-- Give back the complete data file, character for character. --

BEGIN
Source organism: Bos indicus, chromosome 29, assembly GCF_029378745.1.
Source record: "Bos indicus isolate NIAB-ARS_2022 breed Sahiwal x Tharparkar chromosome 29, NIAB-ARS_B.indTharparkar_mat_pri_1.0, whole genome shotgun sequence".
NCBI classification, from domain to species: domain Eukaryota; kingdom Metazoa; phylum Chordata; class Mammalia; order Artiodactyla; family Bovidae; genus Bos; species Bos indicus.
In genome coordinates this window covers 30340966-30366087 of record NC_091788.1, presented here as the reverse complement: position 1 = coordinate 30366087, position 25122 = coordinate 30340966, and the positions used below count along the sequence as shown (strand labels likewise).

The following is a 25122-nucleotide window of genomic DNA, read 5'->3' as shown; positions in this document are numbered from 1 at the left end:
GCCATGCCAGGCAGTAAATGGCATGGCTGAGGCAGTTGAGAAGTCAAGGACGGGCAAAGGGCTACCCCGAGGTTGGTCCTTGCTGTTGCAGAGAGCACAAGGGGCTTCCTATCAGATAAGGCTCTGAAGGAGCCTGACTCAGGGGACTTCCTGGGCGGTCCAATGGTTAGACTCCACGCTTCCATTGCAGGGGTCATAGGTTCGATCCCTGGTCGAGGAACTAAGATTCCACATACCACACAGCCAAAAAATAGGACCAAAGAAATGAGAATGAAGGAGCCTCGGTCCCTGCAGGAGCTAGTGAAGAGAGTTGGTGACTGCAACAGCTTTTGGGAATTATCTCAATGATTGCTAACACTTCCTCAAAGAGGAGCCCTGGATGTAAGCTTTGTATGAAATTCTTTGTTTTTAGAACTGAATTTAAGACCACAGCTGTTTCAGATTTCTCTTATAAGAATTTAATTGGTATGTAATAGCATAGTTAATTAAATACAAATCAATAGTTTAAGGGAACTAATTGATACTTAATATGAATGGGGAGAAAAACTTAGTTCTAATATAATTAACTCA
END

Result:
Source organism: Bos indicus, chromosome 29, assembly GCF_029378745.1.
Source record: "Bos indicus isolate NIAB-ARS_2022 breed Sahiwal x Tharparkar chromosome 29, NIAB-ARS_B.indTharparkar_mat_pri_1.0, whole genome shotgun sequence".
NCBI classification, from domain to species: domain Eukaryota; kingdom Metazoa; phylum Chordata; class Mammalia; order Artiodactyla; family Bovidae; genus Bos; species Bos indicus.
In genome coordinates this window covers 30340966-30366087 of record NC_091788.1, presented here as the reverse complement: position 1 = coordinate 30366087, position 25122 = coordinate 30340966, and the positions used below count along the sequence as shown (strand labels likewise).

The following is a 25122-nucleotide window of genomic DNA, read 5'->3' as shown; positions in this document are numbered from 1 at the left end:
GCCATGCCAGGCAGTAAATGGCATGGCTGAGGCAGTTGAGAAGTCAAGGACGGGCAAAGGGCTACCCCGAGGTTGGTCCTTGCTGTTGCAGAGAGCACAAGGGGCTTCCTATCAGATAAGGCTCTGAAGGAGCCTGACTCAGGGGACTTCCTGGGCGGTCCAATGGTTAGACTCCACGCTTCCATTGCAGGGGTCATAGGTTCGATCCCTGGTCGAGGAACTAAGATTCCACATACCACACAGCCAAAAAATAGGACCAAAGAAATGAGAATGAAGGAGCCTCGGTCCCTGCAGGAGCTAGTGAAGAGAGTTGGTGACTGCAACAGCTTTTGGGAATTATCTCAATGATTGCTAACACTTCCTCAAAGAGGAGCCCTGGATGTAAGCTTTGTATGAAATTCTTTGTTTTTAGAACTGAATTTAAGACCACAGCTGTTTCAGATTTCTCTTATAAGAATTTAATTGGTATGTAATAGCATAGTTAATTAAATACAAATCAATAGTTTAAGGGAACTAATTGATACTTAATATGAATGGGGAGAAAAACTTAGTTCTAATATAATTAACTCA